Wednesday, March 31, 2010

1830 Pink Day Dress

My wonderful 1830 Pink Day Dress is done or nearly so.

I'm so absurdly happy with this dress! It's completely over-the-top foofie, candy-box Romantic Era sappy perfection. I really feel like this is a case of "bigger is better." I can wear this with or without my early 19th century stays & both ways are comfortable & stay on well, the main difference being where my bustline sits & how upright I'm forced to be.

I can't decide if I feel more like a slightly daft but incredibly beautiful woman, or a little 5 year old girl twirling around in a new Sunday Dress.

This is certainly NOT a hot weather dress. It will be perfect for those damp, rainy camp days when you'd do anything for another layer.
The complete outfit: shift, stays, chemisette, corded petticoat, stockings, shoes & dress; weighs 15 lbs. No wonder all those women were labeled as 'delicate flowers'... not only did they dress like flowers, they were exhausted from carrying around all that fabric! And Heaven forbid One fall in water, One would surely perish!

I am still looking for the "right" pink silk to make the piping for the skirt border & belt. The stand-in is a mauve cotton belt and no border. Once I find the right fabric & buckle, the belt will be stitched on to cover the skirt-top join.

This dress has an amazing freedom of movement. I've rarely come across this in historic dresses. I feel like I could play baseball or kickball in the thing, though I would not want to try mountain climbing in the skirts... hiking; yes, cliff-hanging; no.

I did decide to forgo the sleeve supports. They are impractical in my profession & the idea of turning sideways to walk around my camp-store is not a happy one. So much in the same way as paniers & bustles are out, so are artificial balloon arms.

The Inspiration:
I decided to make this wonderful pink day dress from an 1830 fashion plate.
Before I started this project I wondered if it would be "Pretty in Pink" or "3 Day Old Cotton Candy."
My friend Missy decided it was "Taffy" while helping me pin up the hem, though "Strawberry Ice Cream" was another suggestion.
Whatever the case, it will not fare well near a camp fire or soot.

The Pattern:
I used the 1834 Day Dress out of Cut of Women's Clothes (see the "1830's Day Dress" post) as the base pattern. I changed some things, like lengthening the front & sleeves so I could gather them up, reshaped the sleeve to have more taper & poof. I also shortened the back a little to raise the waistline so it would be more "1830" than "1834."
I used the perline pattern from an 1827-29 dress in Janet Arnold's Patterns of Fashion and altered it to have those lovely petal points (Missy calls them Fairy Wings)... though I lengthened it way too much.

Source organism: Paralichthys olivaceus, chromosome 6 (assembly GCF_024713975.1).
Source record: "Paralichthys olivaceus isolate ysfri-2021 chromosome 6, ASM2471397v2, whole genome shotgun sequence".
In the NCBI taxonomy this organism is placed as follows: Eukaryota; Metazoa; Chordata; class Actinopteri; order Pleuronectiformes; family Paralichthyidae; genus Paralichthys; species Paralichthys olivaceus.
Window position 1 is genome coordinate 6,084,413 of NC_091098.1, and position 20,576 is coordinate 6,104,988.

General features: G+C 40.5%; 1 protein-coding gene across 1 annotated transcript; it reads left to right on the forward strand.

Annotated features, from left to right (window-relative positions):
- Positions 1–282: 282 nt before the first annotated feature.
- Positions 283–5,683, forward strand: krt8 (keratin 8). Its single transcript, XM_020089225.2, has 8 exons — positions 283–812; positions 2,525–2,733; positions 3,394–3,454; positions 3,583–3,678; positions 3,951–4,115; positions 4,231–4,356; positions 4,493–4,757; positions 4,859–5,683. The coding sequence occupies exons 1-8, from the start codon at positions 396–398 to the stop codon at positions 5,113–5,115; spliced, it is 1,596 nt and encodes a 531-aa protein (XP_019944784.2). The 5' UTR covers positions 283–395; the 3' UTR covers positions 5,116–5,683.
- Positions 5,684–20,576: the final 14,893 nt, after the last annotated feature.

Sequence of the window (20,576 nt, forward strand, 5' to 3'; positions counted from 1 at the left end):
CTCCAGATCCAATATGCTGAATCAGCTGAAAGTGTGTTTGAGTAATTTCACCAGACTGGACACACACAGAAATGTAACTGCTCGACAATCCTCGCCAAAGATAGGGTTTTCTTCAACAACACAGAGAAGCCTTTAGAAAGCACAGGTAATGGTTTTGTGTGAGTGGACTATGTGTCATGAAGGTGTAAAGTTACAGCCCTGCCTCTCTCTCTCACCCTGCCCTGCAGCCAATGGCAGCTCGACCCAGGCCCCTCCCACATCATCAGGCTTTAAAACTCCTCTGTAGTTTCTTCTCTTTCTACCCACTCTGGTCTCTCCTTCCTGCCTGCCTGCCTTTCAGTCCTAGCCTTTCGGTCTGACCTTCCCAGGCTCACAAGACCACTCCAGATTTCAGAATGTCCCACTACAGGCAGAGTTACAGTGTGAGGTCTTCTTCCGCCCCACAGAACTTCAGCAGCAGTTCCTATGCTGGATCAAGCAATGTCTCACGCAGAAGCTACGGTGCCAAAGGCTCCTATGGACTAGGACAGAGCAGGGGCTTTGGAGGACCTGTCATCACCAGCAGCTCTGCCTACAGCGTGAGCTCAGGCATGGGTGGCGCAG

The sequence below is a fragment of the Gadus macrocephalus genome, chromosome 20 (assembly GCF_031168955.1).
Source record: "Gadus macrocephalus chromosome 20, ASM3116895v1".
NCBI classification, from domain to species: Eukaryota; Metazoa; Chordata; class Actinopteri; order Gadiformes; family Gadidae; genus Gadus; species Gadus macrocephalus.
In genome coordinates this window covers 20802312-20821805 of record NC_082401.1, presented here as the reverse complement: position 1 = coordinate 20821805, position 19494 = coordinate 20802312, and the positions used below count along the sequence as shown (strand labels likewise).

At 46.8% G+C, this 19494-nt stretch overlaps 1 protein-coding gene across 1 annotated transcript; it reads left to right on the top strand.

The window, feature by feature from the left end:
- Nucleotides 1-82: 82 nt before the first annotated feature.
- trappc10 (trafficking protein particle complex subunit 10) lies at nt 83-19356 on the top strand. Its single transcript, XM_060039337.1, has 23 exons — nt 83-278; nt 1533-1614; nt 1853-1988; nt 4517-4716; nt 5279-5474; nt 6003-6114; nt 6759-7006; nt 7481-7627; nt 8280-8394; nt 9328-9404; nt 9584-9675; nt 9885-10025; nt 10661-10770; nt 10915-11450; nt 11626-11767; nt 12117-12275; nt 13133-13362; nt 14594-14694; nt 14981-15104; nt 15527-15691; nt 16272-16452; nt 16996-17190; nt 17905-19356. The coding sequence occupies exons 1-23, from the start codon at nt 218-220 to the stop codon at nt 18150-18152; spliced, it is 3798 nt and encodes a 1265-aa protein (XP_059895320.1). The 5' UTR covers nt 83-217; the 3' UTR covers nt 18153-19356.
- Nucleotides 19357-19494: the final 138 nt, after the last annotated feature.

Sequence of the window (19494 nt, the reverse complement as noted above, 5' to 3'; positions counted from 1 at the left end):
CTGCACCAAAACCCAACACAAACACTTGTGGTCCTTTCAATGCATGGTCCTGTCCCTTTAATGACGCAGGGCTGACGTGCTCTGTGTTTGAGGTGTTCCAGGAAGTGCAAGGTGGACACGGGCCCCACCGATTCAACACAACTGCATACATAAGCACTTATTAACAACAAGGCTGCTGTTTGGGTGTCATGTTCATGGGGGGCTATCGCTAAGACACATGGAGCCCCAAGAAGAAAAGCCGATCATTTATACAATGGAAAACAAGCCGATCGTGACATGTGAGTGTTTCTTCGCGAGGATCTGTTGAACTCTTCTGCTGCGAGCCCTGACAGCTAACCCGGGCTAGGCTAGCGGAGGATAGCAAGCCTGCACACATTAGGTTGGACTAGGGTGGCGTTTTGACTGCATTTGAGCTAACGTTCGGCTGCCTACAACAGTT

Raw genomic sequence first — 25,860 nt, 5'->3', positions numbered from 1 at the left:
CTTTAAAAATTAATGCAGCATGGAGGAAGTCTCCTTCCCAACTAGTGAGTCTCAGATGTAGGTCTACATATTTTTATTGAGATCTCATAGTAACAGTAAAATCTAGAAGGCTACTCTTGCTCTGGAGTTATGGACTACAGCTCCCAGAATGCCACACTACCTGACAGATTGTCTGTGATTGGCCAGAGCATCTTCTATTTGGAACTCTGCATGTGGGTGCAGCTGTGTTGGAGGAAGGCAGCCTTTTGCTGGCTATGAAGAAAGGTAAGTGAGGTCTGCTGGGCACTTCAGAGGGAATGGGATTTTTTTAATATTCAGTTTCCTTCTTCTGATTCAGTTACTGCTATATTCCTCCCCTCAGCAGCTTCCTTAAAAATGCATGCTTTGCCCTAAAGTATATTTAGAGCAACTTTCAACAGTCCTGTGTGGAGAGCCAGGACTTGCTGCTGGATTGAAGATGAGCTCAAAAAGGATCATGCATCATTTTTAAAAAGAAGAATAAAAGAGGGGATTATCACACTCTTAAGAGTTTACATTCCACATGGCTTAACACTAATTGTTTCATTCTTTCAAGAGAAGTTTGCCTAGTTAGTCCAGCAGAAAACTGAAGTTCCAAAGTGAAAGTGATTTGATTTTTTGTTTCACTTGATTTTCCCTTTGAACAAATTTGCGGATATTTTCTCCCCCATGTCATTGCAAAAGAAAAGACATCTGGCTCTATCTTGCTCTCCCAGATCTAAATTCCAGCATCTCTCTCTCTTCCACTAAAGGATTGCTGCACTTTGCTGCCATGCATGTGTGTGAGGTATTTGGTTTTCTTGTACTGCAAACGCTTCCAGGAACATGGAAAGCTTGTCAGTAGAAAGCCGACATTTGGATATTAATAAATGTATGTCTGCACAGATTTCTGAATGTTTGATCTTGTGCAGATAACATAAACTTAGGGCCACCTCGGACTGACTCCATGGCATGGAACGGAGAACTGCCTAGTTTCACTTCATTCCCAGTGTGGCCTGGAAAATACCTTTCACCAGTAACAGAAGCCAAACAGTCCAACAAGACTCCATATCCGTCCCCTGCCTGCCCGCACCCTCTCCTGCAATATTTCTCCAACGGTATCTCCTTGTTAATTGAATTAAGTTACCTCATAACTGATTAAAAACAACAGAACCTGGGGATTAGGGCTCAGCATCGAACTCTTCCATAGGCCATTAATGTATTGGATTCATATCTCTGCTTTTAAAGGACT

The chemisette comes from Patterns of Fashion, and is very similar to the 1800-10 version, but the collar is my own design.

I found this fantastic pink linen at JoAnn's for $3.50/yd.
The lace was off of a trade blanket, $5.00 for a whole bunch of cards (thank you Burrito Bob!).
The lining is osnaburg scraps in a nice cream color.
The belt is a little too narrow as I chose the smaller buckle (the black thing looked terrible, I'll have to find a different buckle later). It is made from cotton canvas scrap that is dyed a brown/violet. After I find a better buckle, I'll use a darker pink silk.
The Chemisette is 100% white linen with 3 rows of ruffles, not quite a "8888" ruff as I didn't have enough fabric, it's more "~~~."
The cotton cord for piping is a thicker jeweler's cord than I use for the stays.
Everything is sewn with cotton thread, either pink or white.

The dress took 6 1/2 yds of 60" wide linen. The bodice was only 1 yd, the sleeves take 1 yard each (smaller sleeves would work well too), and the skirt was 3 widths of 40" long.
1 yd of the osnaburg (approx) for the lining.

Basic Sewing Process:

1. I cut lots & lots of bias tape out of the scraps & sewed it all together.
To get decent bias tape, you need at least 16" square, though it doesn't have to be square.

2. Made the piping.
To make piping:
Cut & sew bias tape.
Using a zipper foot, lay the cording inside the bias tape, fold in 1/2 over the cord.
Stitch as close to the cording as possible without catching it.
You now have bias tape with a good seam allowance... trim to 1/2" or 5/8", whatever you prefer.

3. Sewed the bias tape & lace onto the perline pieces.
I finished the bias tape & stitched the lace on at the same time.

4. Overlock all body pieces.

5. Sew gathering stitches on bodice fronts & front 1/2 of 'dart', and on the lower part of sleeves.
Add piping to the elbow side of the sleeves.

6. Stitch up front dart without piping.

7. Sew the back(s) and back linings together (I added some piping to the back, it's really just one piece), and sew the sides & backs together.

8. Sew piping on one front only (the side that's going to be on top).
Sew the front lining on the fronts with the zipper foot so you can make the seam tight to the piping.
Clip the ends of the piping so everything sits right & you have room for the other seams.

9. Stitch the side & back of the lining to the lining fronts & then stitch all the shoulder seams together. Make sure everything is lined up right or you'll have a real convoluted mess.

10. Finish the bodice seams around the waist & neck, turn through the armholes.
Press like crazy.

11. Top-stitch all the edges & seam lines, being careful to line things up correctly... bone on the lining at this point, if you are going to.
For this garment, the bones are on the outside of the lining, not the inside. My best guess is that they were removed for washing. I did not add bones to this dress.

12. Stitch the armholes closed. (Normally I'd say to sew the lining over the raw edge of the sleeve, but in this case that would be too bulky).

13. Gather & sew the perline onto the bodice.
Be sure to mark the top of the shoulder so everything lines up correctly... the shoulder seam is several inches down the back, so try it on & mark it!